Felix Wankel’s rotary engine, a version of which would power the car that would become the Two-Rotor Corvette, was billed as the next big thing for a time. Germany’s NSU and Japan’s Mazda were the first to build Wankel rotary-powered production cars beginning in 1967. Mercedes-Benz experimented with a rotary in its C111 supercar testbed of 1970, the same year Mazda entered the North American market and quickly made a splash among enthusiasts with its Cosmo sport coupe. Mazda also used versions of the engine to power the RX-2, RX-3, RX-4, and Rotary Pickup truck.
Ford Motor Company, Chrysler Corporation, and American Motors all started Wankel projects by the early ’70s, but General Motors went so far as to pay the $50-million licensing fee for rights to the engine. GM president Ed Cole, lead engineer 20 years earlier for the Chevrolet small-block V-8 program, pushed for development of the GMRCE (Rotary Combustion Engine), and the automaker developed a 206-cubic-inch, two-rotor Wankel, designated RC2-206. The first cars slated for the GMRCE were the “Rotary Vega,” which became the 1975 Chevy Monza 2+2, and the 1975 AMC Pacer, as AMC had contracted with GM to buy the engine for early production of its revolutionary and controversial compact while the struggling automaker worked on a rotary of its own.
Elsewhere at GM, Chevrolet was developing a new mid-engine two-seat sports car positioned in price and size under the Corvette under the code name of XP-987 GT (which has often been incorrectly represented as XP-897 GT). Think Porsche 914 to the 911, or more pointedly, the 1968–73 Opel GT to the C3 Corvette. In fact, the XP-882, which eventually morphed into the bigger, more powerful Four-Rotor Corvette concept, was a contemporary of XP-987 GT, and could have made mid-engine Wankel Corvettes a 914-911-punch. The concept version of the Corvette Two-Rotor, designated XP-987 GT, was initially developed as the Chevrolet GT, with its 206-cubic-inch two-rotor Wankel placed between the seats and the rear axle. The rotary engine was rated for 180 horsepower and was coupled to a three-speed automatic. By contrast, Mazda’s contemporaneous 12A rotary displaced 70 cubic inches and was rated for 100 to 130 naturally aspirated horsepower, depending on application.
For XP-987 GT, Chevrolet cut 6.5 inches out of the wheelbase of a Porsche 914/6 and widened its front- and rear-tracks as the platform for the GT show car, according to Hemmings. The Porsche’s suspension and brakes were retained, and then GM shipped the car off to Italy, where Pininfarina fabricated its sleek, low-slung body, painted silver with silver leather interior. The Chevrolet GT was to make its debut at the 1973 Frankfurt auto show, and GM planned a production version to launch in late 1975 as a ’76 model, a year after the new four-seat, front-engine rotary Monza.
Before Frankfurt ’73, GM repainted XP-987 GT metallic red, and re-trimmed the interior in fawn leather. Brushed center caps covering the lug bolts of the GM-designed wheels were lost in the repaint. The wheels were re-trimmed in gold, with machined rim flanges and spoke edges. The wheel design later was released to Motor Wheel, a company owned by Goodyear at the time, and sold in the aftermarket under the model name “Vector.” Less than a week before its premiere at Frankfurt in September 1973, GM brass renamed the XP-987 GT the “Corvette Two-Rotor,” with nameplates on the car hurriedly rendered in decals, rather than traditional chrome badges. The next month, in October 1973, the Organization of Arab Petroleum Exporting Countries (OPEC) imposed an embargo on nations supporting Israel in the Yom Kippur War. By March 1974, the price of gas had skyrocketed in the U.S., which led to the Wankel’s downfall at GM.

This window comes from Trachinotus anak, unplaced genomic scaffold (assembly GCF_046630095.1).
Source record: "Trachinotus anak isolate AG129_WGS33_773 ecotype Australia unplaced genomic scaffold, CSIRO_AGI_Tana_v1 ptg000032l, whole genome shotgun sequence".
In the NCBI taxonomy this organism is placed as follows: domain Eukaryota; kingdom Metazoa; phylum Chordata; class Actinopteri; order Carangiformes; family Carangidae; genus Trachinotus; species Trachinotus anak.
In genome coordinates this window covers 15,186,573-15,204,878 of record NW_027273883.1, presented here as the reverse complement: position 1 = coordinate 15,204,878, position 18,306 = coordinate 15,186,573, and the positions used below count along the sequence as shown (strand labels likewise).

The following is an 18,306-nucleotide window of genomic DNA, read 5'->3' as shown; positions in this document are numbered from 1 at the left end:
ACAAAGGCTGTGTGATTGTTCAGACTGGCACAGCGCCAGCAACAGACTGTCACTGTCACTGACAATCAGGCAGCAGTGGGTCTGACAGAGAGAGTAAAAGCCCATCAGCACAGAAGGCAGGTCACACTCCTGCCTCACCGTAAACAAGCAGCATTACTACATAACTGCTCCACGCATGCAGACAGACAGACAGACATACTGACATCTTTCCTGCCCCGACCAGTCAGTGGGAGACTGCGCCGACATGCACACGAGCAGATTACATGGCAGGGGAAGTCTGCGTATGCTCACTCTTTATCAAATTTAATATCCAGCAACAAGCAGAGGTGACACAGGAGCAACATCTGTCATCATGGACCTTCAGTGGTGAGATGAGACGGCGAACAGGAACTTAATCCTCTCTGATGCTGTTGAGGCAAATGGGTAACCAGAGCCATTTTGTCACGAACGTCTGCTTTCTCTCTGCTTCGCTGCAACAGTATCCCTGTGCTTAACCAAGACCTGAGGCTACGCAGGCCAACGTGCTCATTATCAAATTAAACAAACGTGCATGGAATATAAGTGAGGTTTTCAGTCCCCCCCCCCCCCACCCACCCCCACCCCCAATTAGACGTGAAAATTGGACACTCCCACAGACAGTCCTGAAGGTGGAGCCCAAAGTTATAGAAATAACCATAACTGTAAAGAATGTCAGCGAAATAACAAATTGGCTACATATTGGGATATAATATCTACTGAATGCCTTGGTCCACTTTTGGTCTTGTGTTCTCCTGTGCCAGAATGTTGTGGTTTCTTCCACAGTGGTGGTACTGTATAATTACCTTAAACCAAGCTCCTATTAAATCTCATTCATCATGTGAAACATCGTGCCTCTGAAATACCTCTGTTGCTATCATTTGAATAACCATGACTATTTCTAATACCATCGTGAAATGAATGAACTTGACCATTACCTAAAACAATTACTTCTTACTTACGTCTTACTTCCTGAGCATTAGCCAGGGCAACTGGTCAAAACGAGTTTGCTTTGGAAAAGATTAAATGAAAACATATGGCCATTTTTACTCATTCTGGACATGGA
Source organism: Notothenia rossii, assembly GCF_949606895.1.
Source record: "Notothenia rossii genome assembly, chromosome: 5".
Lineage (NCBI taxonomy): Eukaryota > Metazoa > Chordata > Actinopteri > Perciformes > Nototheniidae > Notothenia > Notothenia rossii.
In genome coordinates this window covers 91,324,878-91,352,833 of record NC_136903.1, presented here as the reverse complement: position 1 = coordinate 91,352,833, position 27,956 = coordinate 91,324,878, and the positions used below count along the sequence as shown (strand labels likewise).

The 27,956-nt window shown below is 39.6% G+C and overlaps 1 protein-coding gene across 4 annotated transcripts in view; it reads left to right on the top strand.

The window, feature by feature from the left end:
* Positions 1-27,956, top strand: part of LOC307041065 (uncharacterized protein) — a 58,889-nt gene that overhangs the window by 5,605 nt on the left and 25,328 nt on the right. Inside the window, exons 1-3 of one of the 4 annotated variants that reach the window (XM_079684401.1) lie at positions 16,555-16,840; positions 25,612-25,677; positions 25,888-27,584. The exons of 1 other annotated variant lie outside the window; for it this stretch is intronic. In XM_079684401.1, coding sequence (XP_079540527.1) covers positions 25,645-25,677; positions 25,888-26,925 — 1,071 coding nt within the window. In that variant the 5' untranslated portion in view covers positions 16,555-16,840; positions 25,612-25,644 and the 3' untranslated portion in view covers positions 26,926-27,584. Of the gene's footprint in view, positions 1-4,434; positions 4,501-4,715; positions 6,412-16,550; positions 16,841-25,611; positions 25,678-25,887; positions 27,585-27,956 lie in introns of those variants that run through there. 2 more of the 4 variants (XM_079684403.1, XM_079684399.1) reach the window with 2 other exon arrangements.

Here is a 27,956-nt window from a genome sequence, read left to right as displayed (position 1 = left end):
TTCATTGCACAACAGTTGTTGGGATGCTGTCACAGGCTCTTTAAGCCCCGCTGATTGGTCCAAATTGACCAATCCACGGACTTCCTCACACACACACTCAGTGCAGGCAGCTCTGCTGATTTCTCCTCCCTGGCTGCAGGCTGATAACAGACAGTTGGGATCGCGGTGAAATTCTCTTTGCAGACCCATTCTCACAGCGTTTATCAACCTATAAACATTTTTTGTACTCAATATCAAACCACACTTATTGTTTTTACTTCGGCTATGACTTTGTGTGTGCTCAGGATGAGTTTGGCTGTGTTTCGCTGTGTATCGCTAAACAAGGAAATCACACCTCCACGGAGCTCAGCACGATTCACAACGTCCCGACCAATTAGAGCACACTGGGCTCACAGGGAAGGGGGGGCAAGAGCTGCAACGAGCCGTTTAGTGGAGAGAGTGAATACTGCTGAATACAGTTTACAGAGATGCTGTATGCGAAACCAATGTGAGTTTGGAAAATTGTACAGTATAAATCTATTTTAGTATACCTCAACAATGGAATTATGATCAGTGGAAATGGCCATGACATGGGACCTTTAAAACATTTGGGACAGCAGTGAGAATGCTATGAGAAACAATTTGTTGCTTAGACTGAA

Smooth, high-revving, compact and fun-to-drive, Wankel rotary-powered cars also were thirsty and difficult to clean up for the increasingly more stringent emissions standards. GM and its domestic rivals abandoned their rotary projects, and even Mazda quickly shifted from Wankels to piston-engine cars for most of its U.S. imports, with only its RX-7 sports car, premiering here in 1978, left to carry the rotary torch. GM cancelled its RCE program, but not before the engine came so close to production that early dealer order guides of the 1975 Chevrolet Monza 2+2 listed the RC2-206 as an option. The rotary logo above was to replace the bowtie badges on the Monza’s nose and tail.
For the 1975 Geneva auto show that March, Opel prepared its own version of XP-987 GT and called it the GT-W project (shown above). The car was to have the structure, powertrain, suspension, steering, and interior of the Two-Rotor Corvette and go on to production as the second-generation Opel GT, but late in the show car’s development its Wankel also was dropped.
To avoid paying taxes it would have incurred by bringing the Two-Rotor Corvette back to the United States, Chevrolet prepared to have the car scrapped. Instead, Tom Falconer, a Corvette collector in the United Kingdom, convinced then GM design chief Michael Jordan to sell him the car, which GM did, sans engine and transmission. Falconer eventually installed a Mazda 13B rotary coupled to a Cadillac front-wheel-drive automatic transmission. The Two-Rotor Corvette got its second lease on life as a show car, and was eventually part of a mid-engine sports-car class at the 2019 Amelia Island Concours earlier this year.